We then have the Rune Carver Apprentice and Rune Carver Adept. The apprentice gives you access to a variety of spells, also allowing you to cast them once without using a spell slot, while the Adept allows you to grant a buff to a creature after you cast a spell given by Rune Apprentice, or one that belongs to the same school. You can choose between healing, giving advantage on an attack, or increasing their speed while ignoring attacks of opportunity.

Finally, we have the Cartomancer, for Wizards, Sorcerers and Warlocks. With this you learn to channel magic through cards, you gain a small damage buff to your spells, and the most interesting part is that you can imbue a card with a spell for free once per long rest. The spell’s level is limited by your proficiency bonus so it’s not overpowered, but it’s still a free spell per day.

Overall an interesting collection of Feats. Some of the Giants are definitely worth picking up, but I’m not so sure about many of the rest.

At the end, we have 5 new spells.

Antagonise is a 3rd level enchantment that forces a creature to make a melee attack against another creature of your choice, or if unable to have disadvantage on its next attack roll. Depending on your target, this can be some pretty good damage.

House of Cards is a 3rd level conjuration that creates, yes, a house made of large playing cards for up to 24 hours. You have some areas that provide cover in the house, but in general i’m not quite sure if this is worth it, especially since it seems kind of easy to destroy too – every time a card is destroyed, there’s a 33% chance the whole thing collapses… like a house of cards. Very funny.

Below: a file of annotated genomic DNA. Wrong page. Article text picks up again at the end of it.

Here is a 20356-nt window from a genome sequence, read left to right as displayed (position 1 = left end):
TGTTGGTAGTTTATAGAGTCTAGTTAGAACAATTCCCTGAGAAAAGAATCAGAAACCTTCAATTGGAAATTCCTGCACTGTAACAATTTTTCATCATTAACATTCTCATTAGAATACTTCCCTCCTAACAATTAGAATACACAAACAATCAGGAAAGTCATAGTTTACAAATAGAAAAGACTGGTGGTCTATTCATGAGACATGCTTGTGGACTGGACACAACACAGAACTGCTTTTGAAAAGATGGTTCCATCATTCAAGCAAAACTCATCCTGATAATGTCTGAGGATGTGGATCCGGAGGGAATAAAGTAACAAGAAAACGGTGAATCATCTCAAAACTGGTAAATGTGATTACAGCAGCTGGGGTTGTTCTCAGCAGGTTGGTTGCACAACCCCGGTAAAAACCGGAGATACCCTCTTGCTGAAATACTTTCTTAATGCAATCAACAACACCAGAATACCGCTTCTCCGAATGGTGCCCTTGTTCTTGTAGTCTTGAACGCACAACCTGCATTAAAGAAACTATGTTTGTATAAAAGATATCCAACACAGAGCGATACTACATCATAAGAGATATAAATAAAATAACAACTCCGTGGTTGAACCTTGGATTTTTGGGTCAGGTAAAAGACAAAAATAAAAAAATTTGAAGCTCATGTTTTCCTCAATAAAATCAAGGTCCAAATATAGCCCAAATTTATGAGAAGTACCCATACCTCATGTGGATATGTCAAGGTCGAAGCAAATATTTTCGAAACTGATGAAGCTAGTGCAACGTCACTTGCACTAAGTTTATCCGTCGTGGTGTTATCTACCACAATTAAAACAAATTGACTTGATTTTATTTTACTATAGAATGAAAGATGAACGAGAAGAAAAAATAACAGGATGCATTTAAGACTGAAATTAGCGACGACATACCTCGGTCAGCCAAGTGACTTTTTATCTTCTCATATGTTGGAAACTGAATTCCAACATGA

Spirit of Death at 4th level summons a spectral creature that haunts and attacks a specific enemy. It scales with the level of the spell slot used to cast it, and it looks to have pretty ok stats. In addition, it is also great for tracking the target if you lose sight of them, since it always knows their location.

Spray of Cards is a pretty nice 2nd level conjuration that can deal damage or blind creatures in a 15-foot cone. The damage might not be too impressive at 2d10, but an AoE blind for a 2nd level spell is pretty good, even if it only lasts for a turn – compare it to Blindness/Deafness, a 3rd level spell for a single target with a 1 minute duration.

Finally, Summon Warrior Spirit is a 3rd level conjuration that summons, well, a warrior spirit. You can choose the spirit to be either a barbarian, a fighter, or a monk, with different bonuses for each – Barbarian has Reckless Attack and a d12 on damage, seriously upping his damage output with the advantage on attack rolls, but also making it much more vulnerable since attacks against it are also made with advantage. Fighter has less damage with a d6, but it can do ranged attacks and give temporary HP to allies, so it’s a very nice source of sustain every turn. Monk deals even less damage at a d4, but it every attack has a chance to knock enemies prone, and it also gets Flurry of Blows which adds one more attack per turn. I should note that either way, the spirit get multiattack equal to half the spell’s level, so Fighter and Monk get some serious utility. I think this spell is pretty good, and versatile. If your party is missing damage, you can summon a barbarian and buff it up, fighter as I mentioned pumps out a lot of THP per turn, and Monk can do some serious work potentially dropping multiple people prone per turn.

Overall there were a lot of things in this UA. Both Glitchlings and the new Divine Domain look good. There seems to be a tendency to create new backgrounds with feats tied to them, which to be honest at first I was apprehensive about but now I think I like it. The initial feats are kinda weak but you get them for free, and the feats that follow are often worth it, plus you get a lot of flavor for your character.

You can read the Unearthed Arcana article for Wonders of the Multiverse here, and you can download the PDF here.